post #15 of 31
Thread Starter 
Just to clarify -

My color level ended up at 35 when I adjusted things be eye. This just seemed the most pleasing to me. When I used the AVSHD disc it was a sort of a tossup between 35 & 36 and I went with 36.

I did not work with the Offset & Gain adjustments until later. And of course adjusted them when I tried these settings.
http://reviews.lcdtvbuyingguide.com/samsung-lcd-tv/samsung-es6100-picturesettings.html

I get decent shadow detail in a well lit scene. In dark scenes there appears to be very little or no shadow detail. Turning up the Brightness helps this in the short term but ruins the levels in lighter scenes.

Some people say the CE Dimming causes dark scenes to go too dark. One of the tweaks I did was supposed to turn off CE Dimming & maybe it did. But the dark scenes are still too dark, IMHO. And the Movie mode supposed to turn off the CE Dimming also, but again I could not tell any difference.

Without using any instrument such as a Spyder, is there a way to do any reasonable gray scale adjustment by following CaspianM’s directions? IOW how would I know what to change in those 10 R,G,B levels?
post #16 of 31

Make sure your dynamic contrast & black tone are off. HDMI black level at low. See if changes anything for shadow detail.

Gray scale needs colorimeter. But a quick & dirty method is:

-Display all white pattern with contrast at 90 & brightness at 45. Go thru gain controls. Set the R, G, B for milky white or preference.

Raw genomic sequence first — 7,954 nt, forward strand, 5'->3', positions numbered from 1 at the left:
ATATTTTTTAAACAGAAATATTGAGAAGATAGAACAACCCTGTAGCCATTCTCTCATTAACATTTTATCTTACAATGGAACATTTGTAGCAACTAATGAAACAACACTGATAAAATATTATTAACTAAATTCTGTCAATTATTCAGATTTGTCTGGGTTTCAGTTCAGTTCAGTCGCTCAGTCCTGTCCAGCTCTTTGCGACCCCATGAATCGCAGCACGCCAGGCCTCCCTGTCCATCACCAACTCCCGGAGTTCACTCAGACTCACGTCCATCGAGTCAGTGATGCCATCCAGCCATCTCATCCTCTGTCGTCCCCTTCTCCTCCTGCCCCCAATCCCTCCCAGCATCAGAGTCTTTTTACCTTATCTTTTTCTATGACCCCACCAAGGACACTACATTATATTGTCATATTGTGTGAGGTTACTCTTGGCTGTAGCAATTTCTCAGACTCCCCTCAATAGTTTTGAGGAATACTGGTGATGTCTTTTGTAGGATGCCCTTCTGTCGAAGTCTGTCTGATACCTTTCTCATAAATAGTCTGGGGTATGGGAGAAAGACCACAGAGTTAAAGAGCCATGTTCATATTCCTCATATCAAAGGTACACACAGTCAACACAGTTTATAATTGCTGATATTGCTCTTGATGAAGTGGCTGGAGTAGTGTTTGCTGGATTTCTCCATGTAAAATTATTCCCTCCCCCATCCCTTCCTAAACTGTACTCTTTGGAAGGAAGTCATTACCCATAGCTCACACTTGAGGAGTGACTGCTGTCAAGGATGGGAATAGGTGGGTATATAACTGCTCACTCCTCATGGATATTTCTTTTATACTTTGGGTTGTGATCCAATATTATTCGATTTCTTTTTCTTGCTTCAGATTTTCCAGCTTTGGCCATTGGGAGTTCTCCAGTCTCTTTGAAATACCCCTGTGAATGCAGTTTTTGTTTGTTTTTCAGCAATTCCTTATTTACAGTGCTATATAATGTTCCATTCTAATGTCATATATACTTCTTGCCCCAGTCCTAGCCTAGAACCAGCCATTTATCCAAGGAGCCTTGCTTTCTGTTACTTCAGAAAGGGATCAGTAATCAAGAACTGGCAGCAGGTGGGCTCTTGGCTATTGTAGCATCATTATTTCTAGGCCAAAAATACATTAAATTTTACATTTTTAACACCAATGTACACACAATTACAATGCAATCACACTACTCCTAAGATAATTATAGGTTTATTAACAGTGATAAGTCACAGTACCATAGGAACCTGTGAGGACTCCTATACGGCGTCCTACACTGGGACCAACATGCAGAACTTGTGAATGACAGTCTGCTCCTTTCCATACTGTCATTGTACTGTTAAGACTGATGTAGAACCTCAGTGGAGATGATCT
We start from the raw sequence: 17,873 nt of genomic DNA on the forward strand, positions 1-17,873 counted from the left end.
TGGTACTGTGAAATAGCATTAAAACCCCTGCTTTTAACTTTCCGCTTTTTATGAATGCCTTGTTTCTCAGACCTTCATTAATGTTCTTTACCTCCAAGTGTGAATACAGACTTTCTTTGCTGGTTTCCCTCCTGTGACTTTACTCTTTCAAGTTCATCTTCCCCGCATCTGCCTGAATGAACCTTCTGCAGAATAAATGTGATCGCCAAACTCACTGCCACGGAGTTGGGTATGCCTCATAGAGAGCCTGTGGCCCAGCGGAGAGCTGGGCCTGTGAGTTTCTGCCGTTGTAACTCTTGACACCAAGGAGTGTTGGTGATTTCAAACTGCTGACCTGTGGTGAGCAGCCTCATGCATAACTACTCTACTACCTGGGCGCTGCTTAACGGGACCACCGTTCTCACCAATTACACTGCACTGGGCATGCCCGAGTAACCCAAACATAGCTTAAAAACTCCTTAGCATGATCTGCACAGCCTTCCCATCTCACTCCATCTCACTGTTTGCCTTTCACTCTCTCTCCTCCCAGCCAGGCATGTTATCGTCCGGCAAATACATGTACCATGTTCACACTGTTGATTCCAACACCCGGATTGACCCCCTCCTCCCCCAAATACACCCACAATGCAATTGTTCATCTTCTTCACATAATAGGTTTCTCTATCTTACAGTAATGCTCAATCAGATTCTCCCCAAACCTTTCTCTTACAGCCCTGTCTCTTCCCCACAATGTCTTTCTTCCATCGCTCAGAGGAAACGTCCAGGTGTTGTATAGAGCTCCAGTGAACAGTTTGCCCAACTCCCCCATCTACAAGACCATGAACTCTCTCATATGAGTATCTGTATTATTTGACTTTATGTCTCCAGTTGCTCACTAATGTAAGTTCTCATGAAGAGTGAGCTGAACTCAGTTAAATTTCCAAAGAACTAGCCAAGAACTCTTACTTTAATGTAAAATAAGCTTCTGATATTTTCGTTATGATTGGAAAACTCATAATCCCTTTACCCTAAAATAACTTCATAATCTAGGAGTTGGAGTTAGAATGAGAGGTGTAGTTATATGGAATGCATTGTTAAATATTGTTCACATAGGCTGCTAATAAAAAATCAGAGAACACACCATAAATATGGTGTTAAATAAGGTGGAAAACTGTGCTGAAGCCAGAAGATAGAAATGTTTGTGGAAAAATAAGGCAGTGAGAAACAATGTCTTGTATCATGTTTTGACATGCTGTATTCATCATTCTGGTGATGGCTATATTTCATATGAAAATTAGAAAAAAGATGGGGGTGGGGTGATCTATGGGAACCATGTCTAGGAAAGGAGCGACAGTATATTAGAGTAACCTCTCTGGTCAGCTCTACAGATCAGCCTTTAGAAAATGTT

-Display all black like 10 or 20 ire pattern. This time tweak the bias R,G, B so that you get the best black.

Here are my #'s for D7500 Kelvin, daylight everyday watching except movies:

 

Standard mode, color temp:standard, color space: native. I have it on custom but it is calibrated.

offsets: R=25, G=23, B=18

Gains:  R=25, G=20, B=16

 

You need a calib disk for that. Once done copy those settings to your desired input picture menu.

 

If that doesn't work or doesn't get your there close enough  then your issue may not be grayscale. Regardless it should improve things substantially.

Post your thoughts afterward.

post #17 of 31
I just wanted to add a comment about color issues regarding accurate flesh tones. Many people aren't aware that Hollywood has been going through a phase for quite a while now regarding altering color timing for their blu-ray releases. It is fairly common now that blu-ray releases of older films go through rather extensive color-timing alterations, often going heavy on orange or teal for "mood" - and thus affecting skin tones in a way that they no longer look natural:

http://theabyssgazes.blogspot.com/2010/03/teal-and-orange-hollywood-please-stop.html

I've been noticing this for a while now, and if you read forum.blu-ray.com on a regular basis you'll notice many blu-ray releases of older catalog titles getting the teal/orange makeover. I have several blu-rays myself that are vastly different in appearance to their original theatrical releases or previously-releases DVDs. It's getting harder and harder to find films with natural skin tones because Hollywood is currently leaning towards over-stylized and hyper-saturated colors. This means just because you notice orange-tinted skin tones doesn't necessarily mean it's the tv - it could just be the color timing of the film.